One of the biggest proponents for smart meter installation has been Councilman Myron Lowery. Yesterday, he got his way. The city approved $10 million for MLGW to start up another 60,000 of the monstrosities to be inflicted upon hapless Memphians. Hope he’s happy.
Only four Council members bucked the trend: Janis Fullilove, Joe Brown, Wand Halbert and Lee Harris. To them, a sincere thank you. You listened to your constituents, read up on the issue, ignored the media coercion and voted correctly. The rest of you, including Midtown’s Jim Strickland, in the best evaluation are ignorant and close minded. In the worst case, perhaps money got to you. I don’t know. I have no proof of any bribery. No proof either that money benefits MLGW’s Jerry Collins, Chris Bieber or others in their administration. But I’d have to be naive to think that never happens in our fair city.
This is something the local newspaper, TV and radio stations could have looked in into; instead, they looked the other way. They didn’t ask the basic question: cui bono? Who benefits? Whenever there is a nexus of interested parties there is the temptation to use that situation for personal remuneration. Utilities are something every Memphian needs. We are forced to take what they offer. In that circumstance, manufacturers, politicians and administrators have a tempting opportunity.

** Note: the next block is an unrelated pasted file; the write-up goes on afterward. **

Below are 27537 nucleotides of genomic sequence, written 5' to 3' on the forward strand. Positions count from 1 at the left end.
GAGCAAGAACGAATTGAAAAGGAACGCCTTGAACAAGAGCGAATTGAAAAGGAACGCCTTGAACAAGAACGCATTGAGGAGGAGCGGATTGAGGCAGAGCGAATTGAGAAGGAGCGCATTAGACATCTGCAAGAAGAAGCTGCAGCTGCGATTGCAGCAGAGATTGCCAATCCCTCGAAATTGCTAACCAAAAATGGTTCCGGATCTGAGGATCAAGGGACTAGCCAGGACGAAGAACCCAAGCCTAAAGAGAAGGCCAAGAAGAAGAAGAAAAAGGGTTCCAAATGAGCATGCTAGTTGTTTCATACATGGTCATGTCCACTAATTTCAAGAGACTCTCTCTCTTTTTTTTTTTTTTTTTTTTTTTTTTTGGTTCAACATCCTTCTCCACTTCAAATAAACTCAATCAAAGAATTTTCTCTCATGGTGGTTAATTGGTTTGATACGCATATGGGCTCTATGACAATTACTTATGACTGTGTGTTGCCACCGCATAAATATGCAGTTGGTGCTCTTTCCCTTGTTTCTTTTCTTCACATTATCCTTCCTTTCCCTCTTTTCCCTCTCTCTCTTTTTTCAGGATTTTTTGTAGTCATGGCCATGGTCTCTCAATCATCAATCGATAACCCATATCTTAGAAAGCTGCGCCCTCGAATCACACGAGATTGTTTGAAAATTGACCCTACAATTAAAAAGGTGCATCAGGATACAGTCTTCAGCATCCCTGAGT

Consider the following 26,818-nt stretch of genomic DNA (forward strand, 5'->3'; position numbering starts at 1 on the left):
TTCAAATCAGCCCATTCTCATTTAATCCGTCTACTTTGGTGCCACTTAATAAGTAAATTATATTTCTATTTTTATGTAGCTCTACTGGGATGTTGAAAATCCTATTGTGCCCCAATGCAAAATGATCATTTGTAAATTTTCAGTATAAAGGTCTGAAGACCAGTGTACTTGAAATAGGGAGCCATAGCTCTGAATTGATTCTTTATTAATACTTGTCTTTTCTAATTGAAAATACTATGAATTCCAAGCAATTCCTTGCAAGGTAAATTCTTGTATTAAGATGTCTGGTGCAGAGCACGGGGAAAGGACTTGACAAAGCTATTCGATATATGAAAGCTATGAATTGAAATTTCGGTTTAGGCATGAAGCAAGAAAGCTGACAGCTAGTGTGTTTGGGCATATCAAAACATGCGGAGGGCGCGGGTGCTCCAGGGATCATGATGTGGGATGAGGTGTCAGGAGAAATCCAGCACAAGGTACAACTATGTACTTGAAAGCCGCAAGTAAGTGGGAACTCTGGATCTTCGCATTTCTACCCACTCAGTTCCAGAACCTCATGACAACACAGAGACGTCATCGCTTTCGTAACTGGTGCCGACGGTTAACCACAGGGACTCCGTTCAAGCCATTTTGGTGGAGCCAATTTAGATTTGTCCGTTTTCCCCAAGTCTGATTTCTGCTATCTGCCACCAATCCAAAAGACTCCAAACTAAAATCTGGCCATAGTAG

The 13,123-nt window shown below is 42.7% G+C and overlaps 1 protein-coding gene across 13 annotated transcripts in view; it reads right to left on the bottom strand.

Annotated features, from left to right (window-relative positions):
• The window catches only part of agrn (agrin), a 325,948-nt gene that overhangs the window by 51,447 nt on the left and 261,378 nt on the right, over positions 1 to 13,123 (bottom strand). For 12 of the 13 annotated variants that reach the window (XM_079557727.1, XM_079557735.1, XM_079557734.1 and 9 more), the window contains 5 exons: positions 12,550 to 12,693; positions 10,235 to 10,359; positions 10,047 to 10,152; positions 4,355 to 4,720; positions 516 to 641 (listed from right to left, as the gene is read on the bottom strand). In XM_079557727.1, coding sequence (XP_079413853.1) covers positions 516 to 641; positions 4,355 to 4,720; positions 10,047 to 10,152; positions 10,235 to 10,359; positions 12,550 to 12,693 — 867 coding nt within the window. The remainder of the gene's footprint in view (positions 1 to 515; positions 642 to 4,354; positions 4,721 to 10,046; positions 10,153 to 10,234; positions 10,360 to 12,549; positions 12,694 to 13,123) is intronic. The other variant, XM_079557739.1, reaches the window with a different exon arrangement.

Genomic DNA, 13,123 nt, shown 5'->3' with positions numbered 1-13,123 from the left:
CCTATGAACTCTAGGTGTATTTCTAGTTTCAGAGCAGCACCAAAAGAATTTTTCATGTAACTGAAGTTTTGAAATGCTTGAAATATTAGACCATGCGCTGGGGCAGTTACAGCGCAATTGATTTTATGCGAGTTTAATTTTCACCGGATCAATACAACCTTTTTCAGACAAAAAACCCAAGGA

I’d like to know in particular what Myron Lowery gets. He showed up at the library town hall and was suspiciously antagonistic. He didn’t want people asking questions. When they did, he expressed his displeasure. At the end of the event he got almost physically aggressive with an old man who was angry with him. Lowery turned around and used this to his advantage. He branded the anti smart meter people as unstable, angry and dangerous. The media promoted that idea. It couldn’t have been further from the truth.
Yet Lowery continued to fight. A talking points list I saw came from his office. Seldom have I seen that kind of energy on an issue. If the council members who voted for it expended that much energy on getting the city’s problems solved, we wouldn’t look like a Detroit wannabe.
He didn’t want the public to vote in a referendum on smart meters. That would be the democratic thing to do. Whenever someone wants to rush an item through you have to figure they don’t want much examination into it or they would lose.
Let’s see how the voters in his district react come election time. The ones present at townhalls didn’t feel a great desire to re-elect him. Let them get empowered and see what happens.
Meantime the struggle against the meters must continue.